The School Librarian and Leadership

The School Librarian and Leadership: What Can Be Learned?

Elias, Jenann


ROOTS LEWIS, K. (2016). The School Librarian and Leadership What Can Be
Learned? Teacher Librarian, 43(4), 18-21.

As library professionals we are surrounded by exciting research, brilliant minds, and amazing practitioners. Armed with these resources, we should “elevate library positions in schools, ensure deep student learning and keep libraries at the forefront of teaching and learning” (Roots Lewis, 2016). This can be accomplished in several ways.
First, being a leader means knowing what matters and why. It is not enough to just read research; the librarian needs to share and act on research. This can be accomplished by co-teaching and collaboration. Evidence shows that learning experience increased when classroom teachers and librarians co-taught students. As the librarian co-teaches, it is important to document student learning. Later this evidence can be used to showcase achievement within your program using photos, anecdotes, videos, and even graphs and charts.

Being a leader at a school also means knowing what matters to your principal and why. Determine what similar goals you have, and then build on them using your strengths. Keeping your finger on the pulse of the school can help. Listen to your principal (and other admins) and ask the right questions. Librarians, after all, are “all about matching people with great resources” (Roots Lewis, 2016). So whether it’s bullying, test scores, poverty, attendance, or any other topic, find articles, video, research, studies, and other relatable information and share them.

Always be careful to ferret out gems, because you don’t want to deluge busy admins. In fact, never go unprepared with only problems. Always come bearing possible solutions and an “openness to work out a better solution together” (Roots Lewis, 2016).

And remember to highlight your best practices. According to the late Donald Clifton, who studied leadership for decades, “What great leaders have in common is that each truly knows his or her strengths…and can call on that strength at the right time” (Roots Lewis, 2016). Documenting evidence of learning and providing snapshots of your program in regular intervals are best. This serves not only as a communication tool but an advocacy tool as well.

This author cited a number of other articles and sites to assist in documentation and advocacy including Evolving with Evidence by J. Valenza in Knowledge Quest 43(3), 36-43.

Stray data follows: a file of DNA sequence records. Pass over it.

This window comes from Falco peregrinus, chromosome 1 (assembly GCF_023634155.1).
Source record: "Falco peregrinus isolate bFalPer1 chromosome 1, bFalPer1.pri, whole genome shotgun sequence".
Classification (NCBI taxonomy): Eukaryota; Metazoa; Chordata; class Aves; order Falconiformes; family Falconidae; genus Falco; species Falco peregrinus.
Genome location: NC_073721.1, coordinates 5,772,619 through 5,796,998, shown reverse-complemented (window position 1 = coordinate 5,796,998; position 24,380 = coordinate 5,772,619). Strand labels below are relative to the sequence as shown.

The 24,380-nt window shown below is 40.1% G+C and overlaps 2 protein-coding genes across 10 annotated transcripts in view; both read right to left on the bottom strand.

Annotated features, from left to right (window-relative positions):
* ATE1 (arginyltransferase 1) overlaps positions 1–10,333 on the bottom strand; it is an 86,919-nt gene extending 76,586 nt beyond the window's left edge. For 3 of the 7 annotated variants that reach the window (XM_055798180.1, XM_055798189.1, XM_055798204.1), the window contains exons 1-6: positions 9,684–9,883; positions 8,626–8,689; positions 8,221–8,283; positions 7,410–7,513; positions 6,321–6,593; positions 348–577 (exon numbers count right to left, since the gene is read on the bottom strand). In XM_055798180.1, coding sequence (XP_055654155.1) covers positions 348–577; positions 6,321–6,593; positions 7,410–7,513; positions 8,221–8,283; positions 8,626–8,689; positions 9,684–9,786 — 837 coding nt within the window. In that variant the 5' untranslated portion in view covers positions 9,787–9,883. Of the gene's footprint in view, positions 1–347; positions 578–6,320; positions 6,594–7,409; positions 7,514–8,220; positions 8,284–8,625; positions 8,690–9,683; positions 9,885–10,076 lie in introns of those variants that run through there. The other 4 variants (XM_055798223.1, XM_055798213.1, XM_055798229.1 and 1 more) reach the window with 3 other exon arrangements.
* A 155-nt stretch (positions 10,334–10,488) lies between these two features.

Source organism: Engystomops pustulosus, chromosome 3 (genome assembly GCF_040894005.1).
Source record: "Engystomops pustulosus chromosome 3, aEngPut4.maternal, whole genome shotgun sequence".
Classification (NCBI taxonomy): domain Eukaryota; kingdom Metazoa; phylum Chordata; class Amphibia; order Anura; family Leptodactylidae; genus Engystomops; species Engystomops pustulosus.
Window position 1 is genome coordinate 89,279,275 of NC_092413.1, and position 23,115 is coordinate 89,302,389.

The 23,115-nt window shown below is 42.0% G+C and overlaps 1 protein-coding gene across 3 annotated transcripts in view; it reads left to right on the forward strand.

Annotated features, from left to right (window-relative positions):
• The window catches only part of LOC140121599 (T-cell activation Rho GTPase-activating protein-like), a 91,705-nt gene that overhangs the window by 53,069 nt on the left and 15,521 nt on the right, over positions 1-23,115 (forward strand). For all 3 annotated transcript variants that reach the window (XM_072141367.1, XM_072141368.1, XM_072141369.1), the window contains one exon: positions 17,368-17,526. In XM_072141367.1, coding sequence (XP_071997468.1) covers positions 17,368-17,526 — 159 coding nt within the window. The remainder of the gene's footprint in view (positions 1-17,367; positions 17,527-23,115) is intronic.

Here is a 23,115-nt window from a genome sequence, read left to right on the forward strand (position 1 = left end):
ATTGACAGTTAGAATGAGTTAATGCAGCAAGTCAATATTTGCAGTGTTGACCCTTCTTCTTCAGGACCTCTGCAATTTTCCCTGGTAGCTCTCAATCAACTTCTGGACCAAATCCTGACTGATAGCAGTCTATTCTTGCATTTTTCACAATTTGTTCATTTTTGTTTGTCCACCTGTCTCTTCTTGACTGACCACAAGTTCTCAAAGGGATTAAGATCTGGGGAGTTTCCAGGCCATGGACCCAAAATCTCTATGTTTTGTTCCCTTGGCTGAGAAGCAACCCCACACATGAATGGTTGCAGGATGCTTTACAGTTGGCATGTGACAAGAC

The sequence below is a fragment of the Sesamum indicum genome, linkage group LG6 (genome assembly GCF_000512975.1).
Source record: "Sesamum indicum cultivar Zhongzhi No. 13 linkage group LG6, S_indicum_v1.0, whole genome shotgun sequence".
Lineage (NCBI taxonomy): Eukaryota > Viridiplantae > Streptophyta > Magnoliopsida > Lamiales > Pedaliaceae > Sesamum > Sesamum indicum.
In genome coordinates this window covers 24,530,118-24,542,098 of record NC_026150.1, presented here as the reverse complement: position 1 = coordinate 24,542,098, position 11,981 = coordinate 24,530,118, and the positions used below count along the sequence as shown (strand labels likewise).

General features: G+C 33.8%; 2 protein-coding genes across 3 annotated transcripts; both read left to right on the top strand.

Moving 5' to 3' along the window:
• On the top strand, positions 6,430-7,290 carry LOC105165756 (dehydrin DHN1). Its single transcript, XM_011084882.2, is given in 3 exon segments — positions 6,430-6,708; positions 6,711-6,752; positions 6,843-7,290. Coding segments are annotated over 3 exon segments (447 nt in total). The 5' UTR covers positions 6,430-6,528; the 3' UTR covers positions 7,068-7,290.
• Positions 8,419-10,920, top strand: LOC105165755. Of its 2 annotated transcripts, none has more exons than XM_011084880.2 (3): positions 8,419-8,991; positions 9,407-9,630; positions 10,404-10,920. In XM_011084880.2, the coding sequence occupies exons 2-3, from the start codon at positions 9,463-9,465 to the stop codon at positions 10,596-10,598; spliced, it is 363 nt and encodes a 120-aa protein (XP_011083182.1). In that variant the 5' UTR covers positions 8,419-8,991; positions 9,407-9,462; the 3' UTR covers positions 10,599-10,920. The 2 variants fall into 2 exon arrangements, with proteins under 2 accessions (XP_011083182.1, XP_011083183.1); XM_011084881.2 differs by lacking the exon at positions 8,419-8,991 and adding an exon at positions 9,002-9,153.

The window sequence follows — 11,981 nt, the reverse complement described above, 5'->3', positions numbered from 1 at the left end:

School Librarian Leadership

Felix Davila III
ROOTS LEWIS, ,KATHRYN. (2016). The school librarian and leadership what can be learned? (cover story). Teacher Librarian, 43(4), 18-21. Retrieved from
Roots Lewis discusses key methods of positioning oneself in the best way to achieve success within the school environment through harnessing leadership traits and practices. She focuses on three major steps that can shift librarians into a positive direction. She highlights consistent research as a major key, noting that understanding trends, changes, resources and advancements informs and prepares practice. She acknowledges that relationships with the principal are crucial. Knowing that librarian goals are in line with the principals mindset can do wonders for progress. She is also a proponent for “highlighting” one’s program, not being afraid to sort of brag or at least showcase what the library does. This all combines to show the library can be important and a difference maker.

I appreciated Roots Lewis’ take mainly because I have seen it first hand. At my job, the principal is incredibly supportive of our efforts and enjoys that the library staff is passionate about work. In addition, our work is constantly displayed or highlighted in faculty emails and newsletters, to not only show what work is done, but to show that the principal fully backs what is done as well. This article was very important to me, as it reminds us to consider how much librarians can positively impact their own situations.
Ramos. Tara
TeachThought Staff.  (2015, October 7).  Moving students from digital citizenship to digital leadership.  Retrieved from

Summary:  The graphic below sums up the article nicely.

Evaluation:  I like this reframing.  It would mean teaching students to go beyond being citizens and participants in a digital world created by others and teach them that they can help to change and create new digital worlds.   I believe this would be empowering to students and it would engage them in learning in very meaningful ways.